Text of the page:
In a move widely anticipated by the financial sector, the Bank of Canada is increasing its target for the overnight rate to 0.5 per cent.
“Persistently elevated inflation is increasing the risk that longer-run inflation expectations could drift upwards,” said the bank in a press release. “The bank will use its monetary policy tools to return inflation to the two per cent target and keep inflation expectations well-anchored.”
The decision to increase interest rates follows the arrival of economic data broadly in line with the central bank’s January projections for Canada’s economic performance during the fourth quarter of 2021. Overall, the economy exceeded the bank’s expectations, growing 6.7 per cent.
Read: Bank of Canada keeps key interest rate target on hold, but warns of looming hikes
The move also comes in response to inflationary pressures facing the Canadian economy. In the last quarter of 2022, the consumer price index stood at 5.1 per cent. The bank noted oil and commodity prices have risen sharply as a result of the uncertain situation in Europe. This is expected to be a driver of inflation around the world and cause supply chain disruptions that will curb global growth.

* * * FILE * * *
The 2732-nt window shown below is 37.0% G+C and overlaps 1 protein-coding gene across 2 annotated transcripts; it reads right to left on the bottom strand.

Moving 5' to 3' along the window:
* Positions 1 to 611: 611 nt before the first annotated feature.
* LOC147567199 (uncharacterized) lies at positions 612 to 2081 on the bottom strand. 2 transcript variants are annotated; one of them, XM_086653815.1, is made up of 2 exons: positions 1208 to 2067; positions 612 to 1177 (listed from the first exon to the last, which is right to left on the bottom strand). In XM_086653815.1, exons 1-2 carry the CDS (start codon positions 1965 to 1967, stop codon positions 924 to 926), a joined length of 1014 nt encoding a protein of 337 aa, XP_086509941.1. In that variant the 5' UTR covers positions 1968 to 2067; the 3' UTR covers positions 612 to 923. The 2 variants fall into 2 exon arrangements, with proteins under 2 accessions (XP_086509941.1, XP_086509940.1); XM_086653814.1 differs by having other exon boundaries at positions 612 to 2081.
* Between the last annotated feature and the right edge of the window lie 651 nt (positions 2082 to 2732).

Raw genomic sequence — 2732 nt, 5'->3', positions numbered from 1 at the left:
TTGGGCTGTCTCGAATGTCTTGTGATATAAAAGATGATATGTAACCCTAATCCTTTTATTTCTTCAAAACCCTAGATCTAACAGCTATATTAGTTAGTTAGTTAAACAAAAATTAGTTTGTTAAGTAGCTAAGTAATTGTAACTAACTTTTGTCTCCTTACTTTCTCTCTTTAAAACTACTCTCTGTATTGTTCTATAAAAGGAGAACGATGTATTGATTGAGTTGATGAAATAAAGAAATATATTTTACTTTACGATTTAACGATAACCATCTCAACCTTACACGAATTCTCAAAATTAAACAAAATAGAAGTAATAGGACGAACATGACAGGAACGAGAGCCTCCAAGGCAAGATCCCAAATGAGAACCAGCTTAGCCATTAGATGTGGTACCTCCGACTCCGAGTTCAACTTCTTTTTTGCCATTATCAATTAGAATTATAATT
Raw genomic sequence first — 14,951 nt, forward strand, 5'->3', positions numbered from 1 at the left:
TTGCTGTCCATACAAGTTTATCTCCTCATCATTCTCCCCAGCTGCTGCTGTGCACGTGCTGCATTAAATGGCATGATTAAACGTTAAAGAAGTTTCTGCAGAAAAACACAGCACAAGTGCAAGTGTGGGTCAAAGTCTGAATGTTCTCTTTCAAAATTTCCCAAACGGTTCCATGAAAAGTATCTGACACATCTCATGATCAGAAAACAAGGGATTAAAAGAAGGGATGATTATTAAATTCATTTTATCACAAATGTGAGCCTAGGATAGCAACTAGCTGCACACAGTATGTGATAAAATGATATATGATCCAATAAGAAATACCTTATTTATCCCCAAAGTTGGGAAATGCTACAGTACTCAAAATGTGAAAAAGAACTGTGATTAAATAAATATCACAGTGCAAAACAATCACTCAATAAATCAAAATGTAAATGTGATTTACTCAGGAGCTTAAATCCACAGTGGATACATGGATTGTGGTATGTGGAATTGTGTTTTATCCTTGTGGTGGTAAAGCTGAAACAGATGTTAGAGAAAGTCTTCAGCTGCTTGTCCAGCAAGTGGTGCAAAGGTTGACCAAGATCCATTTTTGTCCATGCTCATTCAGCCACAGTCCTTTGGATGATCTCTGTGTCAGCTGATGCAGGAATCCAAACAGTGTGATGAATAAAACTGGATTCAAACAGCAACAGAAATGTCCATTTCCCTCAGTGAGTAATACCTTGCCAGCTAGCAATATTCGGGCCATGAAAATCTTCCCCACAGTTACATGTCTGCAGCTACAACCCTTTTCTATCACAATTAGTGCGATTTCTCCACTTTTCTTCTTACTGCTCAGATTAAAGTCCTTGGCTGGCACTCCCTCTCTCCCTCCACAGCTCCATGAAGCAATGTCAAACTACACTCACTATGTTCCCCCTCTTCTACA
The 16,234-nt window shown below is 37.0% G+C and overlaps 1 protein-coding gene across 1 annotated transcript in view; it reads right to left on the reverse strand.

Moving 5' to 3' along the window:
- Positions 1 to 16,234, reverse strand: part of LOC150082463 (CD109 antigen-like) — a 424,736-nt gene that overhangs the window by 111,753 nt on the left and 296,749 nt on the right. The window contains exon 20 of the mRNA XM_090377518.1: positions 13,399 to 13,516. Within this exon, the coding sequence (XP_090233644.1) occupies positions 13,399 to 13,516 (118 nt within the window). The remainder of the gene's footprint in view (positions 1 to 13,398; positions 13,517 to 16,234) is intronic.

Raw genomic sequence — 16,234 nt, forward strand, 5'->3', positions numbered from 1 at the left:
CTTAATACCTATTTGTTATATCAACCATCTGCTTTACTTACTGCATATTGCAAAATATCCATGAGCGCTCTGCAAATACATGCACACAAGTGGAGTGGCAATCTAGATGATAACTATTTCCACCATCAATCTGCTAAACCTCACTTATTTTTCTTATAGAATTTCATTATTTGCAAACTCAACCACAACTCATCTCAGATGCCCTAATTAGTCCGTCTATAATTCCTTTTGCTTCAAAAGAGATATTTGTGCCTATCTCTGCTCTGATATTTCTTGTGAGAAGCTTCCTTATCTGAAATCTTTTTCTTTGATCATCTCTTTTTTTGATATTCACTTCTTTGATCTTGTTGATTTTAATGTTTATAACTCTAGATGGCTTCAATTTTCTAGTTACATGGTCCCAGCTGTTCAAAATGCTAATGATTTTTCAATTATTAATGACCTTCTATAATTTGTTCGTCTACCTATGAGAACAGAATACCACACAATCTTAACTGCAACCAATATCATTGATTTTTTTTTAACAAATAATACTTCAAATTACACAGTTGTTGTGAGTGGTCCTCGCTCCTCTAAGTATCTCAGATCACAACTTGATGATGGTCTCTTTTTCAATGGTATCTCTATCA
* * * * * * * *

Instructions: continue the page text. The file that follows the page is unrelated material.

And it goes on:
“Financial market volatility has increased. The situation remains fluid and we are following events closely.”
Despite the ongoing situation in Europe, the bank is also raising its expectations for Canada’s performance in the first quarter of 2022. While the Omicron variant of the coronavirus caused the labour market to shed jobs in January, household spending proved resilient and is expected to strengthen further as public health restrictions are curbed.
Read: Bank of Canada holds rate steady, says coronavirus economic recovery likely by 2022